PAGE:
Walking A Dog

Sometimes I think my friend Dianne is trying to play matchmaker to encourage a close friendship between her two dogs and me. In particular, it looks like she is concentrating her efforts towards Lynda, a Heinz 57, and me. It’s not like I dislike the two pooches; I do enjoy their company. It just seems like my friend is going out of her way to make sure.

Anyway, since I have become Lynda’s and Marcos’ “uncle”, the dogs have become more of a part of my life. That includes going on walks with them and Dianne several times each week. My friend tells me that Lynda resembles a typical Mexican cross-breed dog. Her pointy catlike ears are apparently an indicator of this. Regardless of pedigree, Lynda is a friendly critter, and we get along just fine.

In order to get a better grasp of dog walking, I consulted the Internet for helpful tips. One of the popular YouTube trainers I like is Zak George. His philosophy about dogs coincides with my own. Watching his dog training videos helped put me in a mindset to be a better friend to the dogs.

Thankfully, Dianne had already instructed the dogs to obey some basic commands. They usually sit when told to do so. Once they sit, the dogs generally will stay put. This is helpful at street intersections and when other dogs come into view. The biggest challenge for the dogs is when there are squirrels. That’s when we have to keep a short leash on the dogs.

One of the good habits Lynda has developed is good eye contact with me. That way she picks up on visual cues I give her with my eye and mouth expressions. Both dogs respond fairly well to the command to come to Dianne. Lynda does a better job of coming to me than Marcos does.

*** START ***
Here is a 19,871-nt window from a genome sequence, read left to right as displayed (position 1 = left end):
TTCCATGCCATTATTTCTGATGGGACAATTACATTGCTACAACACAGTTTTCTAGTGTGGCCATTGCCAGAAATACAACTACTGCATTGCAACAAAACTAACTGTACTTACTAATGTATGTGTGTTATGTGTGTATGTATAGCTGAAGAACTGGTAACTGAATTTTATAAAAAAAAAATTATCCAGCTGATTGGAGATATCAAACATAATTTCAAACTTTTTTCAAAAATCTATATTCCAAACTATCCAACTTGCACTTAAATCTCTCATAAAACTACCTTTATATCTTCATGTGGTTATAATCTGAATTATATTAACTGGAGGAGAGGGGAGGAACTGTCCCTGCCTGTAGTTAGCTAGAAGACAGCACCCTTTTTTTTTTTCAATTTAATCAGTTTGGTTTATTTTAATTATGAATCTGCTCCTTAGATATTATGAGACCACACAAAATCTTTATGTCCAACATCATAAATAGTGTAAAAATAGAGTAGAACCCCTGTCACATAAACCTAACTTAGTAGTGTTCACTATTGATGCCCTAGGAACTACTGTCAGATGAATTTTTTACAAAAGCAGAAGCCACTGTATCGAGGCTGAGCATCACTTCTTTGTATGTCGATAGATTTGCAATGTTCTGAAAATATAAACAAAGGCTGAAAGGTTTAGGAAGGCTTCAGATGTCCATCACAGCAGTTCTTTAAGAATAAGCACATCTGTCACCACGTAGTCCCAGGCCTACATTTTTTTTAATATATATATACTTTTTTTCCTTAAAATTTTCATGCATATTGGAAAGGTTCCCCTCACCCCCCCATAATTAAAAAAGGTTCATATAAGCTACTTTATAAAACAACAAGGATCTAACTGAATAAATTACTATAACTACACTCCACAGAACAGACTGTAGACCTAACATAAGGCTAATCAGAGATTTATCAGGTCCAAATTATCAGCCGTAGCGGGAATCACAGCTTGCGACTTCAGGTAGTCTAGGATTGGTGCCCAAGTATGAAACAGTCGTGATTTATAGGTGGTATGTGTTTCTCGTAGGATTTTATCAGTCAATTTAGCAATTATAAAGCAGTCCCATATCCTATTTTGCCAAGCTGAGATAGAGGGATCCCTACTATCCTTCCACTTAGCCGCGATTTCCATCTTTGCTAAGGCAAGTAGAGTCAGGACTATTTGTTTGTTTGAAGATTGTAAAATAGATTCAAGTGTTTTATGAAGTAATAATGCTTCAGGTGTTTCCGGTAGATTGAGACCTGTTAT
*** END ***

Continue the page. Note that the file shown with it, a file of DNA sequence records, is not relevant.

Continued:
The point of going on walks is to give the two canines some exercise and to acclimate them to various situations. Of course they also have to take care of their excretory functions. I still find “piddling the pooches” awkward. That’s just something I need to adapt to better.

A good benefit of dog walking is that the dogs seem to be a little more happy afterwards. It’s also a good technique to get us humans outdoors to stretch our legs and breathe some fresh air.

This is National Walk Your Dog Week, a reminder for us to think about the mental and physical health benefits that walking your pet can have for your dog and you.

The Blue Jay of Happiness puzzles over something President Abraham Lincoln once said. “How many legs does a dog have if you call his tail a leg? Four. Saying that a tail is a leg doesn’t make it a leg.”

About swabby429

An eclectic guy who likes to observe the world around him and comment about those observations.
This entry was posted in cultural highlights, Health, Hometown and tagged , , , . Bookmark the permalink.

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